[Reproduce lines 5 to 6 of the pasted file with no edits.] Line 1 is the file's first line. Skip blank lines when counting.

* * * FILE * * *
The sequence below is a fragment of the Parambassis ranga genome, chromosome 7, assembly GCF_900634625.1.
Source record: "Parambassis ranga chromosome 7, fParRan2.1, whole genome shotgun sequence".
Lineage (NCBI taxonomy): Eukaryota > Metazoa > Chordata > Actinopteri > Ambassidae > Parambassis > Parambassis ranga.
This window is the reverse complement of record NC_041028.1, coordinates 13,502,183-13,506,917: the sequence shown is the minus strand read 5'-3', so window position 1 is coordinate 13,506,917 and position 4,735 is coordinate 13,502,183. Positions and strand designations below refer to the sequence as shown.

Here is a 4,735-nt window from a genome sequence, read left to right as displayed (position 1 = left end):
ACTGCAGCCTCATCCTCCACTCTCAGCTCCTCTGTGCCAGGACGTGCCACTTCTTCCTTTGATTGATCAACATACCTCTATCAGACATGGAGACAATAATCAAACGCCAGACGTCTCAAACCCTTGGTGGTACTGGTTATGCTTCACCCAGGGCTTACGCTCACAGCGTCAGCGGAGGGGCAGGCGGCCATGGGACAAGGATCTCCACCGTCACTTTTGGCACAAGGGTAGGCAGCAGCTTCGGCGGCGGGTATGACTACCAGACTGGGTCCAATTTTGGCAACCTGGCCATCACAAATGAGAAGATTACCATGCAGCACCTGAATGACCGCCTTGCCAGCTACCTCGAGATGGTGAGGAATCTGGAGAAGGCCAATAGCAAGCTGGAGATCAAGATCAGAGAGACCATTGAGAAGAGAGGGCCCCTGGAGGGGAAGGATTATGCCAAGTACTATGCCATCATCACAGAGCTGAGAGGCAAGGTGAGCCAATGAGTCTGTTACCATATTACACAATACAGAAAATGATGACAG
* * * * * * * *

Here is a 4,735-nt window from a genome sequence, read left to right as displayed (position 1 = left end):
ACTGCAGCCTCATCCTCCACTCTCAGCTCCTCTGTGCCAGGACGTGCCACTTCTTCCTTTGATTGATCAACATACCTCTATCAGACATGGAGACAATAATCAAACGCCAGACGTCTCAAACCCTTGGTGGTACTGGTTATGCTTCACCCAGGGCTTACGCTCACAGCGTCAGCGGAGGGGCAGGCGGCCATGGGACAAGGATCTCCACCGTCACTTTTGGCACAAGGGTAGGCAGCAGCTTCGGCGGCGGGTATGACTACCAGACTGGGTCCAATTTTGGCAACCTGGCCATCACAAATGAGAAGATTACCATGCAGCACCTGAATGACCGCCTTGCCAGCTACCTCGAGATGGTGAGGAATCTGGAGAAGGCCAATAGCAAGCTGGAGATCAAGATCAGAGAGACCATTGAGAAGAGAGGGCCCCTGGAGGGGAAGGATTATGCCAAGTACTATGCCATCATCACAGAGCTGAGAGGCAAGGTGAGCCAATGAGTCTGTTACCATATTACACAATACAGAAAATGATGACAG